The Duke Digest - May 14, 2010
In Today's Issue:
- Duke to Award Degrees to More than 3,500 on Sunday
- Duke Researchers: Novel Pouch Could Reduce Mother-to-Infant HIV Infection
- DNA Could be Backbone of Next Generation of Logic Circuits
DUKE TO AWARD DEGREES TO MORE THAN 3,500 ON SUNDAY
Duke University will award more than 3,500 undergraduate, graduate and professional degrees during its annual commencement ceremony Sunday, May 16, in Wallace Wade Stadium. Duke President Richard H. Brodhead will preside over the 10 a.m. ceremony and 2006 Nobel Peace Prize winner Muhammad Yunus, a Bangladeshi banker/economist, will deliver the commencement address.
The event also will be webcast live on Duke’s Ustream channel -- http://www.ustream.tv/DukeUniversity
Duke to Award Degrees to More than 3,500 on Sunday (DukeNews)
DUKE RESEARCHERS: NOVEL POUCH COULD REDUCE MOTHER-TO-INFANT HIV INFECTION
By using medications packaged just like fast-food ketchup, HIV-positive mothers in developing countries can more easily provide protection to newborn babies born at home.
Biomedical engineers at Duke University have developed an inexpensive and easy-to-use system that allows mothers to give their newborns a potentially life-saving dose of an anti-HIV medication shortly after birth. This is especially important since such drugs can only be found in clinics or hospitals, which can be days away from an expectant mother.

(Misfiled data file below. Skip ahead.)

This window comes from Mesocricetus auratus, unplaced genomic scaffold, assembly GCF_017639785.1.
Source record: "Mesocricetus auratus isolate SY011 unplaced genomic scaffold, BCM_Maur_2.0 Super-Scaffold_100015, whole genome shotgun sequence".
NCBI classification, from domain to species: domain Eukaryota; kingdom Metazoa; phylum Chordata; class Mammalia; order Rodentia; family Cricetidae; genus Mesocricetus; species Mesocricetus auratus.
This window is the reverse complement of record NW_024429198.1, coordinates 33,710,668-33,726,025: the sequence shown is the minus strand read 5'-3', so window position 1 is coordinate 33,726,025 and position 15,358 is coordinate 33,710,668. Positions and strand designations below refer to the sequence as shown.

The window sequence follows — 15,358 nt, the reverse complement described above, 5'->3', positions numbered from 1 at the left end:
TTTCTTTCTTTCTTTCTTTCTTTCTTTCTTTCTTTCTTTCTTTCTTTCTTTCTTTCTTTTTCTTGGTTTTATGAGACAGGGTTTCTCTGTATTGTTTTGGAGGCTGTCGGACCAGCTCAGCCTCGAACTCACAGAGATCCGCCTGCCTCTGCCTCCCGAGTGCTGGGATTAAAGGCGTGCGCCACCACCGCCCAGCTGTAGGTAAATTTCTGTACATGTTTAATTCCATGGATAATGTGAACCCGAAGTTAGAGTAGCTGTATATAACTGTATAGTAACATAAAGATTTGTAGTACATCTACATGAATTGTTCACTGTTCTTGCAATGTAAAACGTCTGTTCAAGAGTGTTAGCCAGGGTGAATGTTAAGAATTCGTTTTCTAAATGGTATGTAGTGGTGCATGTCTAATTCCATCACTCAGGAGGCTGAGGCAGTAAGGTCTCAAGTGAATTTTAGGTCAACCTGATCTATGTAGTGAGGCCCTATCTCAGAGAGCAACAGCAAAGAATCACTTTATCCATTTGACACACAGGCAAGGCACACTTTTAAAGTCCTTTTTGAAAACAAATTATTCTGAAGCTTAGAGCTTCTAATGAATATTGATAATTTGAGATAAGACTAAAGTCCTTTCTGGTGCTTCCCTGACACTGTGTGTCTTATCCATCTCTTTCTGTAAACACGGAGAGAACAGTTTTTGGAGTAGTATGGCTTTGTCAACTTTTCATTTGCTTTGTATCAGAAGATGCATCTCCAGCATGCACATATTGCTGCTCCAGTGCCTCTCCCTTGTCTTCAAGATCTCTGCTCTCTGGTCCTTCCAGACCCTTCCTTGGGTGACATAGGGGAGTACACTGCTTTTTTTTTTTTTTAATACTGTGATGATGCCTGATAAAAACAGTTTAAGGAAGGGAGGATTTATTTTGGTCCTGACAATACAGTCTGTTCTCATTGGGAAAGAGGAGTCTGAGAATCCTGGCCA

Novel Pouch Could Reduce Mother-to-Infant HIV Infection (DukeNews)
DNA COULD BE BACKBONE OF NEXT GENERATION LOGIC CIRCUITS
According to the research of a Duke professor of electrical and computer engineering, a solitary grad student at a lab bench can produce more simple logic circuits in a single day than the entire world's monthly output of silicon chips. Dr. Chris Dwyer believes that the next generation of these logic circuits that sit at the heart of computers will be produced inexpensively in almost limitless quantities. The secret is that instead of silicon chips serving as the platform for electric circuits, computer engineers will take advantage of the unique properties of DNA, that double-helix carrier of all life’s information. In addition to their use in computing, Dwyer said that since these nanostructures are basically sensors, many biomedical applications are possible.
Dwyer's research is supported by the National Science Foundation, the Air Force Research Laboratory, the Defense Advanced Research Projects Agency and the Army Research Office.
DNA Could be Backbone of Next Generation Logic Circuits (DukeNews)